By Grace Chingoma
The Warriors’ chances of hosting the Desert Foxes in Zimbabwe were boosted yesterday when the Confederation of African Football confirmed they will send an official to inspect both the National Sports Stadium and Barbourfields next week.
CAF have also slammed ZIFA with a US$4 000 penalty, for late notification of the match venue for the big match.
The inspector is set to arrive in Harare next Friday for a three-day tour of duty, in what represents a major step forward, in the battle to try and stage the 2021 AFCON qualifier on Zimbabwean soil at the end of this month.
The inspector will review work that has been done at the National Sports Stadium and Barbourfields and then provide recommendations to CAF officials as to whether enough has been done for either stadium to host the blockbuster match.
It’s a positive development for the spirited efforts, which are being done by the Government, which has injected millions of dollars into the refurbishment of the National Sports Stadium and Barbourfields, to try and keep the big match on Zimbabwean soil.
The renovations will continue, in the coming months, so that the country’s main stadiums will be able to host the forthcoming AFCON and World Cup qualifiers without having to worry about red flags being raised by the CAF inspectors.
The Government has reacted swiftly to the crisis while other stakeholders, including the Herentals Group of Colleges and former Premier Soccer League fixtures secretary, Beadle Musa Gwasira, have also come on board towards the same cause.
Last night, a high-powered Government delegation, led by Youth, Sport, Arts and Recreation Deputy Minister, Tino Machakaire, flew to Bulawayo as part of the efforts to ensure Barbourfields, just like the National Sports Stadium, would be in a condition which can persuade the inspector to give the stadiums the greenlight to host the match.
‘‘Well, there is a huge development, CAF have just advised us that an inspector is coming to Zimbabwe and will be in this country between the 11th and 14th of this month and he will inspect the National Sports Stadium and Barbourfields,’’ an official told The Herald.
‘‘This is massive because it means that, for the first time, there is a possibility that the original decision, to put a blanket ban on all the stadiums in this country from hosting international football matches, can be reversed, that is if we get our things in order.
‘‘The inspector will, after supervising the two stadiums, compile a report which will be sent to CAF and a decision will then be made based on whatever recommendations that he would have made and we are confident that with the intense work that is being undertaken, we will pass the test.
‘‘The challenge we had, in terms of the last inspection, was that Zimbabwe was given conditions which have to do with what CAF need when a country is hosting any of their big tournaments like the AFCON and CHAN finals.
‘‘Those conditions are tough to meet and it could have come to that because there was a feeling that recommendations, which were being made, were not being done and that has a tendency of hardening attitudes.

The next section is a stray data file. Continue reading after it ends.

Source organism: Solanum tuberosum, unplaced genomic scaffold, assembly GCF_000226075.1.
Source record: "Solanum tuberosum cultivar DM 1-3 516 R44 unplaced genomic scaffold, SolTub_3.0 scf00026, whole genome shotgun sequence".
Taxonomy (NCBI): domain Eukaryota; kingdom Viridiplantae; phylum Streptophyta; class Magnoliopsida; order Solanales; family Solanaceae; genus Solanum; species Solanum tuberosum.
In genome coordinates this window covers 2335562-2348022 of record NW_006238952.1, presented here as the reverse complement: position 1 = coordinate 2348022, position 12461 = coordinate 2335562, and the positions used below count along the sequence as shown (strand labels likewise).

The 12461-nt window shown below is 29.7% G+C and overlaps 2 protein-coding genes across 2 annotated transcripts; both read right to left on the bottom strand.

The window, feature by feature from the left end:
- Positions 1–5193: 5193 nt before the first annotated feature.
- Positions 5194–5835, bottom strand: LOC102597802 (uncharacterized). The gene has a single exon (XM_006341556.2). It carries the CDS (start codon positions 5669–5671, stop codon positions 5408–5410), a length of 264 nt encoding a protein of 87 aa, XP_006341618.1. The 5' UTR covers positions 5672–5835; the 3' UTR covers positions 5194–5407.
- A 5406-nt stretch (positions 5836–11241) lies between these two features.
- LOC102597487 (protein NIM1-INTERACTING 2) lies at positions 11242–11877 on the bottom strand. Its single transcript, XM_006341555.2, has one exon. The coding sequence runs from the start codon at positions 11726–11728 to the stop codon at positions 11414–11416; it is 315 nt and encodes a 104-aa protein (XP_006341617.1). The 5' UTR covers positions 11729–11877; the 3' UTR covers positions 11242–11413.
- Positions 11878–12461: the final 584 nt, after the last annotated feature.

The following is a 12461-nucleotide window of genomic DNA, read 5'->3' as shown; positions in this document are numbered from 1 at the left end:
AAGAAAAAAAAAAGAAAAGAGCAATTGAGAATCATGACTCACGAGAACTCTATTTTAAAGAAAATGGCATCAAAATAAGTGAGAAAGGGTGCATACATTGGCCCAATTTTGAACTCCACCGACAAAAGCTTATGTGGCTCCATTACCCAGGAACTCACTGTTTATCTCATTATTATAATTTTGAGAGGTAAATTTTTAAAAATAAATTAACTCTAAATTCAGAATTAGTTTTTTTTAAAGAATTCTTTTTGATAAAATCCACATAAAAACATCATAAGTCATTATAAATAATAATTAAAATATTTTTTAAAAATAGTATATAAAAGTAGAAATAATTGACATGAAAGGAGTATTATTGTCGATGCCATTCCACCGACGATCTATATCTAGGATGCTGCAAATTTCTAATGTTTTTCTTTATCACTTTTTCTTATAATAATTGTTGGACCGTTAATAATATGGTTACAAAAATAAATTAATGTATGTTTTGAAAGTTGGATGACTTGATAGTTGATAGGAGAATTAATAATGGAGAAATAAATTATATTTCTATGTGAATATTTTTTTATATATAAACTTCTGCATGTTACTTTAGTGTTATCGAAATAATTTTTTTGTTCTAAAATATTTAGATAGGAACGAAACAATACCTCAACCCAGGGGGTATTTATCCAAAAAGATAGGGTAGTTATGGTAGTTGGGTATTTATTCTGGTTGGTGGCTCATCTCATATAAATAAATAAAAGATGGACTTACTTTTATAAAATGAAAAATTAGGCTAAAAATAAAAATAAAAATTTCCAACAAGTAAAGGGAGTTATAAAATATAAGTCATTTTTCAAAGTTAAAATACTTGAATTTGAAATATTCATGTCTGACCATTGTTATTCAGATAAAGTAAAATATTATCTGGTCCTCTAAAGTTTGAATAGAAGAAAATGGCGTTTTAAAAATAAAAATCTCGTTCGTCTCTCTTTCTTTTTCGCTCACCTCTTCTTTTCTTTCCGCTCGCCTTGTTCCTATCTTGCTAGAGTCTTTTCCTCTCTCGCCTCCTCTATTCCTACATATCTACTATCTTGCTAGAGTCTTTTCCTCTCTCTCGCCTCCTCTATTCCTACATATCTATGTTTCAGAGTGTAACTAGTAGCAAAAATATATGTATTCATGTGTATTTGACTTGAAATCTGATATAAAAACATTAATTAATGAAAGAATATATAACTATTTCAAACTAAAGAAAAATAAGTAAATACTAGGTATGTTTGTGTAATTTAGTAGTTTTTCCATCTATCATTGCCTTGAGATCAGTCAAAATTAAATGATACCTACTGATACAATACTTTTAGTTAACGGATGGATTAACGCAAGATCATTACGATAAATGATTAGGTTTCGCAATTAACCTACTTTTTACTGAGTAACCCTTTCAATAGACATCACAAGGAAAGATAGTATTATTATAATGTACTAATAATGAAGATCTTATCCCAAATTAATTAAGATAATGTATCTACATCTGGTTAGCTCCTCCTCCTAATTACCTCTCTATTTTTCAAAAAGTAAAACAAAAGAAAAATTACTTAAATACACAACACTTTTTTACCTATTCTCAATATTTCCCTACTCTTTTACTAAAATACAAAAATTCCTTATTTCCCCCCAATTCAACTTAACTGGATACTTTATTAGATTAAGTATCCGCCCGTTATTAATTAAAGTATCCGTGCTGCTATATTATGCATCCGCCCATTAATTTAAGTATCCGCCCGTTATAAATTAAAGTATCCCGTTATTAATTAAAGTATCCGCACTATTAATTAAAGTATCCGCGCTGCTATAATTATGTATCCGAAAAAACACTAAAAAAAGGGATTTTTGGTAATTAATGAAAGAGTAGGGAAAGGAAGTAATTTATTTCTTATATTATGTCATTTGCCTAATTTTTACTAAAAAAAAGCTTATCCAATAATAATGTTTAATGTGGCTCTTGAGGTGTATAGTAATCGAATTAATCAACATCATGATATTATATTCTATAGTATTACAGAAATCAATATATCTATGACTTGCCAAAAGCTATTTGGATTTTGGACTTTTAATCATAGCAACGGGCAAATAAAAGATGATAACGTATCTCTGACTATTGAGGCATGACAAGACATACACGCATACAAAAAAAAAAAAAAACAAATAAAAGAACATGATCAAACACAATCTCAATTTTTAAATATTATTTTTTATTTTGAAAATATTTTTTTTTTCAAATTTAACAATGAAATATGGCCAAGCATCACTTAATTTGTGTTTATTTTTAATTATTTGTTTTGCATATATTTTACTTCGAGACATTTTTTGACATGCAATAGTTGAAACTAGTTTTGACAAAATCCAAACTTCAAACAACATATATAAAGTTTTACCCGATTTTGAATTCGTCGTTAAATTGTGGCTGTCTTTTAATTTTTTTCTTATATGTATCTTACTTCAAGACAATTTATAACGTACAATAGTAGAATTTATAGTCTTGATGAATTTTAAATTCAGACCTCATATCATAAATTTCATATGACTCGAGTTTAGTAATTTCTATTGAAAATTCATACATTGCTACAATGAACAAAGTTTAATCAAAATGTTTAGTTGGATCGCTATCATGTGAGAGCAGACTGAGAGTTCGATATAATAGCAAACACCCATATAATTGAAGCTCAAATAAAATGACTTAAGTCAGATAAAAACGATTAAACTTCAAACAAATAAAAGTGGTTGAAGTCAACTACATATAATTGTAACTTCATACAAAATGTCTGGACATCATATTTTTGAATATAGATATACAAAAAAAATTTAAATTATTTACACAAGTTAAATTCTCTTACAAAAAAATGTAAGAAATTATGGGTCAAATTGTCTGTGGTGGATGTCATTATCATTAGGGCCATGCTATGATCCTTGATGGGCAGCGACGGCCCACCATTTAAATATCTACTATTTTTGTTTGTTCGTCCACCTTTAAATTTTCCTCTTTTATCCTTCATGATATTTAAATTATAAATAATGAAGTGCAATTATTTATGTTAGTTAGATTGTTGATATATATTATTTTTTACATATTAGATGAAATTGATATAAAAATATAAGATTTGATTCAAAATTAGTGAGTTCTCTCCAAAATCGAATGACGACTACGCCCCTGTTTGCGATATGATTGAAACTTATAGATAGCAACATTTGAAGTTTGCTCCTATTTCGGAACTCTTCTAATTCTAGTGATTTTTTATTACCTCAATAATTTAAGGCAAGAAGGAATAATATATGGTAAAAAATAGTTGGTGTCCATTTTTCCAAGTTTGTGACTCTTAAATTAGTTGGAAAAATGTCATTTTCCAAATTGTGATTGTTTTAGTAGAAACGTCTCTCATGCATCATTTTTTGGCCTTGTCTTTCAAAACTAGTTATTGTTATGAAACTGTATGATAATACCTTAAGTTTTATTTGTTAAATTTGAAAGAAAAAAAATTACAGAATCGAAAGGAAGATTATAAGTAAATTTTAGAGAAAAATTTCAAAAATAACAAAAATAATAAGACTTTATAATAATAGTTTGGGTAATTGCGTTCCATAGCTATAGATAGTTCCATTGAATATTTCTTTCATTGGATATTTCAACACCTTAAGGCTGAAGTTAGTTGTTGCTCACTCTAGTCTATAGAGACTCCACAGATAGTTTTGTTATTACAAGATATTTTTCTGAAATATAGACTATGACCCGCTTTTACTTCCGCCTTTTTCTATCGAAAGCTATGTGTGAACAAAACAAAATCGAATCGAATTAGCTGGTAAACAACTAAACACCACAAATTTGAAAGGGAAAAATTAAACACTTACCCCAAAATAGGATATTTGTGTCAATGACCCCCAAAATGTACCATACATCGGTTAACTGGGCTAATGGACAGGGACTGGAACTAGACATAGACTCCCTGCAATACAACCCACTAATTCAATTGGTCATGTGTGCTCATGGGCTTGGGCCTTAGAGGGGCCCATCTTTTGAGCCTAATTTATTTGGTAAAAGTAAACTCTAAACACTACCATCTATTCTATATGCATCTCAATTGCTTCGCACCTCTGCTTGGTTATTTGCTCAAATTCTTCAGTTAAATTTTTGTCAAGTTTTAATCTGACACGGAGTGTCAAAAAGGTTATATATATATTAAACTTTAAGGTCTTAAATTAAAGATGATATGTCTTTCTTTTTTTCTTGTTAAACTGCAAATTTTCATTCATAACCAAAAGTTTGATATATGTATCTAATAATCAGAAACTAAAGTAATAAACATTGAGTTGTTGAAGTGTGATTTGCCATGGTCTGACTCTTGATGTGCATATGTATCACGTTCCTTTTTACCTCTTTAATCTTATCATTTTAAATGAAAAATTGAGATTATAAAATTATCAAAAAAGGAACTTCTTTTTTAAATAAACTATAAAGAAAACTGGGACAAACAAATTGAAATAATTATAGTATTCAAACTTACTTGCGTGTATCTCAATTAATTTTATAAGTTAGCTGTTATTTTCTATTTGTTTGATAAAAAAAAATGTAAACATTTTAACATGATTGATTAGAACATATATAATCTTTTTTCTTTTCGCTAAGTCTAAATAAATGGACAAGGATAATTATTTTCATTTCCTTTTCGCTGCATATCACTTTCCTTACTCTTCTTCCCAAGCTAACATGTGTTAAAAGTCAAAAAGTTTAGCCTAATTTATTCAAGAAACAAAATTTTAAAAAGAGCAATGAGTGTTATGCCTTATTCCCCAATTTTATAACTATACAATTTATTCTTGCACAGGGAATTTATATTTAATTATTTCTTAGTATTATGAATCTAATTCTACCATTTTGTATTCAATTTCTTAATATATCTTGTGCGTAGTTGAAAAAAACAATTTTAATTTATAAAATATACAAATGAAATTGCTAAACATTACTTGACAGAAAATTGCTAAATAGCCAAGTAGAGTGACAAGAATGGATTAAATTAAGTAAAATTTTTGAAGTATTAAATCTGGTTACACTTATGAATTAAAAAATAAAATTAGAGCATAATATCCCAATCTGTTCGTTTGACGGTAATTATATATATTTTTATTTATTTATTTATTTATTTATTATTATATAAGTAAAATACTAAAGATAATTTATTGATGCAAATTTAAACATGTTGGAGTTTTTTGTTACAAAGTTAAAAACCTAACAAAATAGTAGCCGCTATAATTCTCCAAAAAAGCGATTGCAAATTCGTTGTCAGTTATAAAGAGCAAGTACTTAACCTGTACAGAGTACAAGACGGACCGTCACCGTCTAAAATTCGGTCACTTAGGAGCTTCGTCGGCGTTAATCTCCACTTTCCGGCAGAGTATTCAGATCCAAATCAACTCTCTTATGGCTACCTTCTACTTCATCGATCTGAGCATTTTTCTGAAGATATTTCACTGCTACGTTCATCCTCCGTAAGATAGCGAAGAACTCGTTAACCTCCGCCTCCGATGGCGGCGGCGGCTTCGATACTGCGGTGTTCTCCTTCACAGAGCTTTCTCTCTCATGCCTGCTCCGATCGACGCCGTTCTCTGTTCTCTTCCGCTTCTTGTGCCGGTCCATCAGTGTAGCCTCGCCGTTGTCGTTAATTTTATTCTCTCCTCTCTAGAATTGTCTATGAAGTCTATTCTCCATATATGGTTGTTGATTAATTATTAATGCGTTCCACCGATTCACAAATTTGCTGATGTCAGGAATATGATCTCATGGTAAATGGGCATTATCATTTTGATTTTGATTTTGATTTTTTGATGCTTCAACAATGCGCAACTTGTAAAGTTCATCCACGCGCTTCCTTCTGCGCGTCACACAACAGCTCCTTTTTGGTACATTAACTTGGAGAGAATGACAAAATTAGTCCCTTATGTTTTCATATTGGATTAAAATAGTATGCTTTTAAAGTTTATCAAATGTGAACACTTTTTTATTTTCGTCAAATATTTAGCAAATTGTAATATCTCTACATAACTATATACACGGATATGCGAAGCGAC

‘‘The conditions CAF require, for the hosting of the AFCON and CHAN finals, are different from those of hosting the AFCON and CHAN qualifiers and that is why you can see that while Cameroon were hosting international games at their stadiums, without any problem, they could not host the tournaments in those stadiums.
‘‘That is why the 2019 AFCON finals were then moved to Egypt and the stadiums in Cameroon are being renovated, for hosting AFCON finals and not the AFCON qualifiers, and that country will now host the Nations Cup finals next year.’’
Barbourfields remains the stadium with the best chance of hosting the match against the Desert Foxes, in the event that the inspector gives the country the greenlight to host the match, given the Bulawayo facility required the least touch-ups as per the last report.
However, there have also been concerns that, should the big game be played in that stadium, there could be some security concerns given that it can only host about 25 000 to 30 000 fans.
There has been communication between CAF and ZIFA, with the continent’s football governing body asking the local association to provide them with a stadium in this country which has been homologated to host an AFCON qualifier.
With ZIFA now aware that another inspection is coming, they can advise CAF that both the National Sports Stadium and Barbourfields are open for a further review next week, leaving the decision in the hands of the inspector.
The diplomatic offensive has been in full throttle and is set to go a step further at the weekend in South Africa with a number of meetings lined up to try and resolve the impasse.
ZIFA communications manager, Xolisani Gwesela, was not at liberty to discuss the case but CAF sources confirmed that an inspector was on the way to Harare and Bulawayo.
“We would like to thank the Government for the great commitment that they have shown in ensuring that our stadiums are refurbished and brought to the required CAF levels,’’ Gwesela said.
“Over the past few days we have seen noticeable progress on the work being done at B/F and NSS and this is clear testimony that our Government values sport as a key driver in economic development.
“We are still waiting to hear from CAF on the outcome of our appeal and the public will be advised accordingly.’’ The Herald